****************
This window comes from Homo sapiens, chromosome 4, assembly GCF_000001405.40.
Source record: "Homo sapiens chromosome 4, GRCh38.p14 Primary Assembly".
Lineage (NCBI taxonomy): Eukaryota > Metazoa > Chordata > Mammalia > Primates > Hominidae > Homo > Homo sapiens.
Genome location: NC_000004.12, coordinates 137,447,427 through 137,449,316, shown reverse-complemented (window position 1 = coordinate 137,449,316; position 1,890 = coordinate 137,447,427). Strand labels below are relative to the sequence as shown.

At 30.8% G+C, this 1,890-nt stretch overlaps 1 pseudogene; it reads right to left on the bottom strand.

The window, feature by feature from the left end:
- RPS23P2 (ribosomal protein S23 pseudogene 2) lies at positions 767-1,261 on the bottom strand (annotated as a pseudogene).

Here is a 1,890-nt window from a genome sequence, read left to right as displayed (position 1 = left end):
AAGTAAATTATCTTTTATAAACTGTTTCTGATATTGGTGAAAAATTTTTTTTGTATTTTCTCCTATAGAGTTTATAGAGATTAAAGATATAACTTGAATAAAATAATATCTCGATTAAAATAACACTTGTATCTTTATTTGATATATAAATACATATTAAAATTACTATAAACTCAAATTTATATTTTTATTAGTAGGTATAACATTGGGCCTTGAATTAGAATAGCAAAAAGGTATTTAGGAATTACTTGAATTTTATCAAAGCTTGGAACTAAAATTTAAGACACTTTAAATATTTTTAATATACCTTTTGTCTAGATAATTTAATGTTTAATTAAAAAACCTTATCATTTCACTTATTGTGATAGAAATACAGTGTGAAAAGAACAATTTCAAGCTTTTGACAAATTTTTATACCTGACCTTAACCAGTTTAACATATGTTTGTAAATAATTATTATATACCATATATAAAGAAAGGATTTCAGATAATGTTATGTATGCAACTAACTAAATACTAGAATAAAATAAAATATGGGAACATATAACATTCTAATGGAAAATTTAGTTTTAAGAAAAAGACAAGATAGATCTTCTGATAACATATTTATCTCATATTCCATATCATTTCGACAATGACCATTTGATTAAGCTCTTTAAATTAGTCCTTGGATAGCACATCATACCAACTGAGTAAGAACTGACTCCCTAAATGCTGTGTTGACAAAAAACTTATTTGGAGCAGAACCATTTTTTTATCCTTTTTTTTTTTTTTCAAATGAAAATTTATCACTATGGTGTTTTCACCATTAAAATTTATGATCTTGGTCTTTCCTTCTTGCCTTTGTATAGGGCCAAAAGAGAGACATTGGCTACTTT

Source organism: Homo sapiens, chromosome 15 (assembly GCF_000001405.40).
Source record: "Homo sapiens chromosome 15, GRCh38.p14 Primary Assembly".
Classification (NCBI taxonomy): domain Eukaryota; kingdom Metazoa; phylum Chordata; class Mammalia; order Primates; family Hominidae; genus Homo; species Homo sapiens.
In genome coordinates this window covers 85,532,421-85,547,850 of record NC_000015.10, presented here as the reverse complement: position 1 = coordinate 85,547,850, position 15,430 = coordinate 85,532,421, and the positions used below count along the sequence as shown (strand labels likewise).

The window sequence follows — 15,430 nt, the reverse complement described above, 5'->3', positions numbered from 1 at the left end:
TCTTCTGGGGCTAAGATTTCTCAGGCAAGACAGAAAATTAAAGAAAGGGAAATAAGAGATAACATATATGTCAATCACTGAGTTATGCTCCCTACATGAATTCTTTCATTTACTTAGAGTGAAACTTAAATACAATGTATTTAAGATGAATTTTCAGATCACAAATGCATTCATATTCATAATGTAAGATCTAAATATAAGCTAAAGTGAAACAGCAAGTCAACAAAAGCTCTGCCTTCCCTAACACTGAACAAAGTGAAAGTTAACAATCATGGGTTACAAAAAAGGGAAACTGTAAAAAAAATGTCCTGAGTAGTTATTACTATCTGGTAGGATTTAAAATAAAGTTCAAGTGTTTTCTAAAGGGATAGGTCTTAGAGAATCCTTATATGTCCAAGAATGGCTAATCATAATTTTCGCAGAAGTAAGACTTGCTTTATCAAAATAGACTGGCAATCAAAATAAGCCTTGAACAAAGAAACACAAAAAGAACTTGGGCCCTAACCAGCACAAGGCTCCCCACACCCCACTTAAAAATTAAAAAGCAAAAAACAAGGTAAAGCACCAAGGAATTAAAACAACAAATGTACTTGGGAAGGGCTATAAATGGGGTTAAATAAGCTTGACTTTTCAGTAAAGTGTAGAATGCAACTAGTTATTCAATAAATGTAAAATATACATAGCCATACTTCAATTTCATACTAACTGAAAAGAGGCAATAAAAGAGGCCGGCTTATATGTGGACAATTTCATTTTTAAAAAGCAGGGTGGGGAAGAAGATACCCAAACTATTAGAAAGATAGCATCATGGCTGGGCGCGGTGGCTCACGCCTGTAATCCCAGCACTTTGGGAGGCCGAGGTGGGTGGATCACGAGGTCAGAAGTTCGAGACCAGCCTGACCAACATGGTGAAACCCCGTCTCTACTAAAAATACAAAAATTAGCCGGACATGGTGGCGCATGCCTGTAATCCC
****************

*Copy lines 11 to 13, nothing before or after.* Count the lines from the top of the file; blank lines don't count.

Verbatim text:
Source record: "Homo sapiens chromosome 15, GRCh38.p14 Primary Assembly".
Classification (NCBI taxonomy): domain Eukaryota; kingdom Metazoa; phylum Chordata; class Mammalia; order Primates; family Hominidae; genus Homo; species Homo sapiens.
In genome coordinates this window covers 85,532,421-85,547,850 of record NC_000015.10, presented here as the reverse complement: position 1 = coordinate 85,547,850, position 15,430 = coordinate 85,532,421, and the positions used below count along the sequence as shown (strand labels likewise).